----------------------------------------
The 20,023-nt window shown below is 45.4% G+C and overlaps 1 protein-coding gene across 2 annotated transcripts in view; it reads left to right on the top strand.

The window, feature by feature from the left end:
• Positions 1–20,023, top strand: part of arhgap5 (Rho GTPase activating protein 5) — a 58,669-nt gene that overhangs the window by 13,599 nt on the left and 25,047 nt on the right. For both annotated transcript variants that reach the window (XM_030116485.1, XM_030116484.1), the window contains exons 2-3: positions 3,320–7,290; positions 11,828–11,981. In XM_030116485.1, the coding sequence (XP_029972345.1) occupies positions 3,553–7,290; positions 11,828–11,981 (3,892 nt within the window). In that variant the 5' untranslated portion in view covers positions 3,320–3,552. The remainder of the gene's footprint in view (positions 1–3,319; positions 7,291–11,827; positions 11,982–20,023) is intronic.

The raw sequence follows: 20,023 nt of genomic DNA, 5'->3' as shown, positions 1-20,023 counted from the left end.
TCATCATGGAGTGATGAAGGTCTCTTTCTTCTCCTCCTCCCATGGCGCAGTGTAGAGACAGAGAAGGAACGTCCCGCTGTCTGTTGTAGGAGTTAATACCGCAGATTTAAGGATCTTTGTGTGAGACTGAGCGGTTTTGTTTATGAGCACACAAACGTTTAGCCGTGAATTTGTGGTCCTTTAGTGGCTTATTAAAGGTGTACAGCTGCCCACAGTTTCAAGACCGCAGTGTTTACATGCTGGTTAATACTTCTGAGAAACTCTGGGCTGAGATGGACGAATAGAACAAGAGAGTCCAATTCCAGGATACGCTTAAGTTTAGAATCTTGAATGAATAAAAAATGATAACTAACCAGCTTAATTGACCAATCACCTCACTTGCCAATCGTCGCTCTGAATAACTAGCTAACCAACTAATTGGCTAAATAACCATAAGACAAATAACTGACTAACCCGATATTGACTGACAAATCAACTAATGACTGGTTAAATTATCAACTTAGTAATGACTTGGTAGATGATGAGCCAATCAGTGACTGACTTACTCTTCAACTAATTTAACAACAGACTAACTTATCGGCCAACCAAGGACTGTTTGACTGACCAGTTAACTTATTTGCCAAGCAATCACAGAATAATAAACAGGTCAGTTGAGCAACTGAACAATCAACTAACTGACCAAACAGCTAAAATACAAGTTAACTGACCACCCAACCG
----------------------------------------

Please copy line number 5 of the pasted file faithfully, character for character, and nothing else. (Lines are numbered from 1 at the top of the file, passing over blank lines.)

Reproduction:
TCATCATGGAGTGATGAAGGTCTCTTTCTTCTCCTCCTCCCATGGCGCAGTGTAGAGACAGAGAAGGAACGTCCCGCTGTCTGTTGTAGGAGTTAATACCGCAGATTTAAGGATCTTTGTGTGAGACTGAGCGGTTTTGTTTATGAGCACACAAACGTTTAGCCGTGAATTTGTGGTCCTTTAGTGGCTTATTAAAGGTGTACAGCTGCCCACAGTTTCAAGACCGCAGTGTTTACATGCTGGTTAATACTTCTGAGAAACTCTGGGCTGAGATGGACGAATAGAACAAGAGAGTCCAATTCCAGGATACGCTTAAGTTTAGAATCTTGAATGAATAAAAAATGATAACTAACCAGCTTAATTGACCAATCACCTCACTTGCCAATCGTCGCTCTGAATAACTAGCTAACCAACTAATTGGCTAAATAACCATAAGACAAATAACTGACTAACCCGATATTGACTGACAAATCAACTAATGACTGGTTAAATTATCAACTTAGTAATGACTTGGTAGATGATGAGCCAATCAGTGACTGACTTACTCTTCAACTAATTTAACAACAGACTAACTTATCGGCCAACCAAGGACTGTTTGACTGACCAGTTAACTTATTTGCCAAGCAATCACAGAATAATAAACAGGTCAGTTGAGCAACTGAACAATCAACTAACTGACCAAACAGCTAAAATACAAGTTAACTGACCACCCAACCG